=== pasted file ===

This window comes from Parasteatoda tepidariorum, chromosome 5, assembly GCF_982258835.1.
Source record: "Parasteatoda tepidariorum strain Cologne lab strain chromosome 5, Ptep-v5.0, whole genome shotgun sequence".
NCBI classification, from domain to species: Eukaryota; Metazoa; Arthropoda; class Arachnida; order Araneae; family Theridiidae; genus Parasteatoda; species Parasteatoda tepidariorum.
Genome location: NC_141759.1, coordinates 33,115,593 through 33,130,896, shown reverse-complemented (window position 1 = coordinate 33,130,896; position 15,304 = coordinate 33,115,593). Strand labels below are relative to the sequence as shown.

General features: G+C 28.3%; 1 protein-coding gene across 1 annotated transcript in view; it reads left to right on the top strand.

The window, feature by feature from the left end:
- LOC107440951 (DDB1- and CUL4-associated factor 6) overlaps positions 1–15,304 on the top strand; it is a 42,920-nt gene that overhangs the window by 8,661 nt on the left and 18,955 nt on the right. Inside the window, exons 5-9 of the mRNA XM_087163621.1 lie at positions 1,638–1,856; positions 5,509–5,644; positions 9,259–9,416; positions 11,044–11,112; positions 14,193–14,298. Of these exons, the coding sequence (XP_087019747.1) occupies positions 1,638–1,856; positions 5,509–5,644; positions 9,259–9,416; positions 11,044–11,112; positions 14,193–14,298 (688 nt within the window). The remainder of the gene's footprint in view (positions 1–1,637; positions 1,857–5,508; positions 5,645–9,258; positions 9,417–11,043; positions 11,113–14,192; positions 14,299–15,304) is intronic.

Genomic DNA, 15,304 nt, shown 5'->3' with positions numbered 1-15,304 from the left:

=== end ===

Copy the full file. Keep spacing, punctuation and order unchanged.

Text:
This window comes from Parasteatoda tepidariorum, chromosome 5, assembly GCF_982258835.1.
Source record: "Parasteatoda tepidariorum strain Cologne lab strain chromosome 5, Ptep-v5.0, whole genome shotgun sequence".
NCBI classification, from domain to species: Eukaryota; Metazoa; Arthropoda; class Arachnida; order Araneae; family Theridiidae; genus Parasteatoda; species Parasteatoda tepidariorum.
Genome location: NC_141759.1, coordinates 33,115,593 through 33,130,896, shown reverse-complemented (window position 1 = coordinate 33,130,896; position 15,304 = coordinate 33,115,593). Strand labels below are relative to the sequence as shown.

General features: G+C 28.3%; 1 protein-coding gene across 1 annotated transcript in view; it reads left to right on the top strand.

The window, feature by feature from the left end:
- LOC107440951 (DDB1- and CUL4-associated factor 6) overlaps positions 1–15,304 on the top strand; it is a 42,920-nt gene that overhangs the window by 8,661 nt on the left and 18,955 nt on the right. Inside the window, exons 5-9 of the mRNA XM_087163621.1 lie at positions 1,638–1,856; positions 5,509–5,644; positions 9,259–9,416; positions 11,044–11,112; positions 14,193–14,298. Of these exons, the coding sequence (XP_087019747.1) occupies positions 1,638–1,856; positions 5,509–5,644; positions 9,259–9,416; positions 11,044–11,112; positions 14,193–14,298 (688 nt within the window). The remainder of the gene's footprint in view (positions 1–1,637; positions 1,857–5,508; positions 5,645–9,258; positions 9,417–11,043; positions 11,113–14,192; positions 14,299–15,304) is intronic.

Genomic DNA, 15,304 nt, shown 5'->3' with positions numbered 1-15,304 from the left: